Using music to interrupt sleep or rob people of their sanity is painful, even though the pain doesn't leave marks on the body. To see my point, you should look at two really good movies, Alfred Hitchcock's Foreign Correspondent and Billy Wilder's One, Two, Three. In Foreign Correspondent, there's a scene where a Dutch politician is kidnapped by fascists and forced to stare into bright lights and listen to loud music that keeps him awake. Hitchcock is very effective in this scene, and it's quite a horrific scene for a movie made in 1940. In One, Two, Three, Jimmy Cagney plays a Coca-Cola executive in West Berlin who has to deal with the fact that the CEO's southern belle daughter has fallen in love with an East German communist. Cagney first tries to deal with the situation by manipulating events so that the East German communist gets detained by East German border guards. After the East German communist gets detained, he is tied to a chair and the guards force him to listen to "Itsy-Bitsy Teeny-Weeny Yellow Polka Dot Bikini." Unlike Hitchcock, Wilder plays the scene for laughs. But both Wilder and Hitchcock start from the same premise. Torture, even allegedly "pain-free" musical torture, is something that the other guy does, something that Communists and fascists do, not something that Americans do. This is not a partisan issue. I was taught that there are levels of moral decency, below which an American should not sink. The fact that our popular culture is now making heroes out of torturers (e.g., 24's Jack Bauer) is a symptom of how sick our politics have become.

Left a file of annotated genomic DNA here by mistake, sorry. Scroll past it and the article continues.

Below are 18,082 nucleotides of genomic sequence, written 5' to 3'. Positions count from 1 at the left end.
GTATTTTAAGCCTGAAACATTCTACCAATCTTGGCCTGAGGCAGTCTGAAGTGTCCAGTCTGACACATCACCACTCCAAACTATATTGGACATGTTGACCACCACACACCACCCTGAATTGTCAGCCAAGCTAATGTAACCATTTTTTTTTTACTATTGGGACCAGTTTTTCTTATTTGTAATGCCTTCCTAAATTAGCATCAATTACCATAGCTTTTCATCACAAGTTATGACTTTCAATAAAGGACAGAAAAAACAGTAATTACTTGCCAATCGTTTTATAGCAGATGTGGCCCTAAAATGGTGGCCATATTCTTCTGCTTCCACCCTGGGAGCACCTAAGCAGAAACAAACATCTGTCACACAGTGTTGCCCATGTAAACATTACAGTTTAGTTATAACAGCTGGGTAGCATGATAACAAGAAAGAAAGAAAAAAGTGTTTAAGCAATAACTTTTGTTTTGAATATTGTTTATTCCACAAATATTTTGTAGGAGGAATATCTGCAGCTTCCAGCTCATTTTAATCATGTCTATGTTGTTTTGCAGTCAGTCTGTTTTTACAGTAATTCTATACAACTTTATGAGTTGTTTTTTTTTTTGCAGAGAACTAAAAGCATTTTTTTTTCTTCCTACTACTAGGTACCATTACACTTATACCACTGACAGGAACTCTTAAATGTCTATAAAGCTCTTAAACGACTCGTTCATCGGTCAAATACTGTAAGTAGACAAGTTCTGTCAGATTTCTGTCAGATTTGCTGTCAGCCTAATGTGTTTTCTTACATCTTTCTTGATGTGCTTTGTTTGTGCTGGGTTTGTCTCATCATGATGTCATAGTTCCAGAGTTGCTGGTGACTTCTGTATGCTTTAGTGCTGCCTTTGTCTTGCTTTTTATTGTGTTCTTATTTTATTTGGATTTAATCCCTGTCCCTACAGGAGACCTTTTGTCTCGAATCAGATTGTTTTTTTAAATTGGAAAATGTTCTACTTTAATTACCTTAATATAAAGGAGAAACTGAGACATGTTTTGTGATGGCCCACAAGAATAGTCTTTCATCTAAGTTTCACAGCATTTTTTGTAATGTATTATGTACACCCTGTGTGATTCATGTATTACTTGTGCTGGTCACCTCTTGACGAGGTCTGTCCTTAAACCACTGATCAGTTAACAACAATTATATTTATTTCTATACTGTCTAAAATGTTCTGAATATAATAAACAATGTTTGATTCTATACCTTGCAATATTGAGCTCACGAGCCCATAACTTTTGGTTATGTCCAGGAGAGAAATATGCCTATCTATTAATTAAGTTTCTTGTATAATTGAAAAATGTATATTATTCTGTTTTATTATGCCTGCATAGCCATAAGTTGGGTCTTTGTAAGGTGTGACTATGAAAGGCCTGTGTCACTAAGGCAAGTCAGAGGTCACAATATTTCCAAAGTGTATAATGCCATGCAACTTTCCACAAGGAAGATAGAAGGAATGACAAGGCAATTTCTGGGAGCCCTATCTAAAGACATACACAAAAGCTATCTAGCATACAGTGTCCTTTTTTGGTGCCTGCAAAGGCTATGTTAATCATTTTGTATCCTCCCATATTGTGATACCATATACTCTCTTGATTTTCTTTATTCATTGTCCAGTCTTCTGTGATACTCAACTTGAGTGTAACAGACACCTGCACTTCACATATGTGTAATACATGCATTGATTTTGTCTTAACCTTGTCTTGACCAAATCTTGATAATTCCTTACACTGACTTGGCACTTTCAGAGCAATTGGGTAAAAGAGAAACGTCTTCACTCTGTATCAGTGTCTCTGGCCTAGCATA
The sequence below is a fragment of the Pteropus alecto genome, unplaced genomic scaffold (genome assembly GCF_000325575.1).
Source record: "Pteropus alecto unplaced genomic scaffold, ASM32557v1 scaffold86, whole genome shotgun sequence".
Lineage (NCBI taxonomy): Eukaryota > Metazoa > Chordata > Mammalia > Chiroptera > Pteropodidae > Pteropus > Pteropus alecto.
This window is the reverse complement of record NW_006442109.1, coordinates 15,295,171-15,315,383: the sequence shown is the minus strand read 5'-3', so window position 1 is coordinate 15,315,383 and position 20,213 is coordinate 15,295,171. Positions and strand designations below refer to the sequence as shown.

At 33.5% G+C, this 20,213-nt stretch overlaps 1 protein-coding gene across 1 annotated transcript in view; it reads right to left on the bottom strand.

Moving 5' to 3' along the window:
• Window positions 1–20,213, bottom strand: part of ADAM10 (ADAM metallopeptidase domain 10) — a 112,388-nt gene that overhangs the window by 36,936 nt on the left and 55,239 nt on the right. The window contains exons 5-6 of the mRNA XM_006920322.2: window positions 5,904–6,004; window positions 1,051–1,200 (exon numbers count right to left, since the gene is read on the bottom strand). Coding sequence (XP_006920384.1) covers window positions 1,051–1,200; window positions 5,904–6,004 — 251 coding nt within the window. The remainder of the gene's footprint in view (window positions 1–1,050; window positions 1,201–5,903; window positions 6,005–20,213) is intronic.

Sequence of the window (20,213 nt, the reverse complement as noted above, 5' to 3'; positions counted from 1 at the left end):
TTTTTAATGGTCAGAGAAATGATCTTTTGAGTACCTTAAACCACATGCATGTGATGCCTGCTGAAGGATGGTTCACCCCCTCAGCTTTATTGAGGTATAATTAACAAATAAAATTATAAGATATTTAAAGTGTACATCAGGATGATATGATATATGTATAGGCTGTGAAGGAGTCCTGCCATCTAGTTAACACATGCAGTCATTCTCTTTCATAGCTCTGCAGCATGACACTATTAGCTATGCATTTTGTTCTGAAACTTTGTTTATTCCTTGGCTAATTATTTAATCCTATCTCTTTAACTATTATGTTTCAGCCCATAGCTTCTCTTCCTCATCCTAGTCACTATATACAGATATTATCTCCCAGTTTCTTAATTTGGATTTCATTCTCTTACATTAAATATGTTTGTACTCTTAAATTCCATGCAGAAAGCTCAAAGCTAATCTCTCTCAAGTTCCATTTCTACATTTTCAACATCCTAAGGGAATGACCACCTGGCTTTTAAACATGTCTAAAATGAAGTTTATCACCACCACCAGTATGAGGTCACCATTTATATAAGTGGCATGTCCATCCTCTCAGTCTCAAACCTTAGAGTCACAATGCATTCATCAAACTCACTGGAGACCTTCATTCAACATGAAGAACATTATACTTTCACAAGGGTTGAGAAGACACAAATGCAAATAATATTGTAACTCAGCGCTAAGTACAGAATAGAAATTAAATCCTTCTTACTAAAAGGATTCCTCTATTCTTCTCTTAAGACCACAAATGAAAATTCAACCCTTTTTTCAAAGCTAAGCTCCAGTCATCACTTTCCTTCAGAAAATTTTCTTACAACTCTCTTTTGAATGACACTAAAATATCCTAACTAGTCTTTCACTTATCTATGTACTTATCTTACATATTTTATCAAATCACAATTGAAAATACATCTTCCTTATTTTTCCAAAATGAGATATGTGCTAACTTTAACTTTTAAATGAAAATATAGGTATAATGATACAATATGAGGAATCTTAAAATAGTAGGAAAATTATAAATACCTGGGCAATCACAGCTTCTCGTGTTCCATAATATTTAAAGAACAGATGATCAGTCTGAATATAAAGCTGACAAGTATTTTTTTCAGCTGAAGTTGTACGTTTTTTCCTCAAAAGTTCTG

posted by jonp72 at 9:14 AM on February 27, 2008


The fact that our popular culture is now making heroes out of torturers (e.g., 24's Jack Bauer) is a symptom of how sick our politics have become.

For someone familiar with Hitchcock and Wilder, I'm surprised that you think that this is a new thing. I realize that they are not very good as 'film,' but you should get out and watch some old Bond movies, at least.
posted by The World Famous at 11:15 AM on February 27, 2008


Most of the time in older movies the torturers were the bad guys, TWF.
posted by tkchrist at 12:08 PM on February 27, 2008


They don't get the Led out ?? omg....
posted by Mardigan at 12:43 PM on February 27, 2008


Depends on what you mean by "older," I think.
posted by The World Famous at 12:48 PM on February 27, 2008


LionIndex, Guantanamera indeed.

Now, I do have to admit that I get sucked into other versions of The Girl from Ipanema--it's the Muzak version of it that drives me nuts.

Just sayin'.
posted by SentientAI at 7:25 AM on February 29, 2008